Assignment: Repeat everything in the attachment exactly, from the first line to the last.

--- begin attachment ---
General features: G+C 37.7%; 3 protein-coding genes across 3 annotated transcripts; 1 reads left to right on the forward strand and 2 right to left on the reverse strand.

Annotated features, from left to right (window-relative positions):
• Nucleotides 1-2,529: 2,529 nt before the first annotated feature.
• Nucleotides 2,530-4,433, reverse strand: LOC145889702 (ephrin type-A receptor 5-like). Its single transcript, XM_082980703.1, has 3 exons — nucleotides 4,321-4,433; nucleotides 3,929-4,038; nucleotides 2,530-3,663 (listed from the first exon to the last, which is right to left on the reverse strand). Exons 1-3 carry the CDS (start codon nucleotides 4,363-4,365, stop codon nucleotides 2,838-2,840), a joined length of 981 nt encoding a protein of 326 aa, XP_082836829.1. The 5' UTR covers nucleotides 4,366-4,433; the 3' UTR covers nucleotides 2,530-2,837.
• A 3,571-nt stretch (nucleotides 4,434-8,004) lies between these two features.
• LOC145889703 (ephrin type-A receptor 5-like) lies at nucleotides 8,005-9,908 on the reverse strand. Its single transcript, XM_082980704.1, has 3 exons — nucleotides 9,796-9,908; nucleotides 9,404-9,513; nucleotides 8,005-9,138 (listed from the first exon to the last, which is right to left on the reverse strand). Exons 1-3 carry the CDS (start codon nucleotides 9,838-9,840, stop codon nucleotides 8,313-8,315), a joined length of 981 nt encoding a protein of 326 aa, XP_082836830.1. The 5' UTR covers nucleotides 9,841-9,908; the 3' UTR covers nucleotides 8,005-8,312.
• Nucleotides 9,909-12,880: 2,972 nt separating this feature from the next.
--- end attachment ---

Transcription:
General features: G+C 37.7%; 3 protein-coding genes across 3 annotated transcripts; 1 reads left to right on the forward strand and 2 right to left on the reverse strand.

Annotated features, from left to right (window-relative positions):
• Nucleotides 1-2,529: 2,529 nt before the first annotated feature.
• Nucleotides 2,530-4,433, reverse strand: LOC145889702 (ephrin type-A receptor 5-like). Its single transcript, XM_082980703.1, has 3 exons — nucleotides 4,321-4,433; nucleotides 3,929-4,038; nucleotides 2,530-3,663 (listed from the first exon to the last, which is right to left on the reverse strand). Exons 1-3 carry the CDS (start codon nucleotides 4,363-4,365, stop codon nucleotides 2,838-2,840), a joined length of 981 nt encoding a protein of 326 aa, XP_082836829.1. The 5' UTR covers nucleotides 4,366-4,433; the 3' UTR covers nucleotides 2,530-2,837.
• A 3,571-nt stretch (nucleotides 4,434-8,004) lies between these two features.
• LOC145889703 (ephrin type-A receptor 5-like) lies at nucleotides 8,005-9,908 on the reverse strand. Its single transcript, XM_082980704.1, has 3 exons — nucleotides 9,796-9,908; nucleotides 9,404-9,513; nucleotides 8,005-9,138 (listed from the first exon to the last, which is right to left on the reverse strand). Exons 1-3 carry the CDS (start codon nucleotides 9,838-9,840, stop codon nucleotides 8,313-8,315), a joined length of 981 nt encoding a protein of 326 aa, XP_082836830.1. The 5' UTR covers nucleotides 9,841-9,908; the 3' UTR covers nucleotides 8,005-8,312.
• Nucleotides 9,909-12,880: 2,972 nt separating this feature from the next.